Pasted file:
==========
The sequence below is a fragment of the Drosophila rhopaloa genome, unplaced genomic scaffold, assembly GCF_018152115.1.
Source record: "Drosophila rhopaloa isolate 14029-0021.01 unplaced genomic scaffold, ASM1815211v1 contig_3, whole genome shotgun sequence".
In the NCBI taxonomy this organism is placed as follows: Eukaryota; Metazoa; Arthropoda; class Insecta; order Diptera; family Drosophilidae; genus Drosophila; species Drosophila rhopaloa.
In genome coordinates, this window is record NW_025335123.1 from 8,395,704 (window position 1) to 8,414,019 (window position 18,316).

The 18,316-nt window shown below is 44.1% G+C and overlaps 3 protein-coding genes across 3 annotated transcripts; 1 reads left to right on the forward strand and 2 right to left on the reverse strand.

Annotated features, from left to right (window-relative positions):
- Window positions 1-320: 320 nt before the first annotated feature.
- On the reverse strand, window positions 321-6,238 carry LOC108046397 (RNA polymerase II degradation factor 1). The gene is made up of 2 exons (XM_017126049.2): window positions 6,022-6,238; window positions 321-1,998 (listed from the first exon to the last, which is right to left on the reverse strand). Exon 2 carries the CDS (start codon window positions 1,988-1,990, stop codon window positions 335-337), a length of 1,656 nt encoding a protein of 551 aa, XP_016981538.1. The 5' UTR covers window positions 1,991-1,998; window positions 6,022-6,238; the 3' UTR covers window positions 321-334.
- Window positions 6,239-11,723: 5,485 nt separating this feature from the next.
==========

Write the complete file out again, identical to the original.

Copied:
The sequence below is a fragment of the Drosophila rhopaloa genome, unplaced genomic scaffold, assembly GCF_018152115.1.
Source record: "Drosophila rhopaloa isolate 14029-0021.01 unplaced genomic scaffold, ASM1815211v1 contig_3, whole genome shotgun sequence".
In the NCBI taxonomy this organism is placed as follows: Eukaryota; Metazoa; Arthropoda; class Insecta; order Diptera; family Drosophilidae; genus Drosophila; species Drosophila rhopaloa.
In genome coordinates, this window is record NW_025335123.1 from 8,395,704 (window position 1) to 8,414,019 (window position 18,316).

The 18,316-nt window shown below is 44.1% G+C and overlaps 3 protein-coding genes across 3 annotated transcripts; 1 reads left to right on the forward strand and 2 right to left on the reverse strand.

Annotated features, from left to right (window-relative positions):
- Window positions 1-320: 320 nt before the first annotated feature.
- On the reverse strand, window positions 321-6,238 carry LOC108046397 (RNA polymerase II degradation factor 1). The gene is made up of 2 exons (XM_017126049.2): window positions 6,022-6,238; window positions 321-1,998 (listed from the first exon to the last, which is right to left on the reverse strand). Exon 2 carries the CDS (start codon window positions 1,988-1,990, stop codon window positions 335-337), a length of 1,656 nt encoding a protein of 551 aa, XP_016981538.1. The 5' UTR covers window positions 1,991-1,998; window positions 6,022-6,238; the 3' UTR covers window positions 321-334.
- Window positions 6,239-11,723: 5,485 nt separating this feature from the next.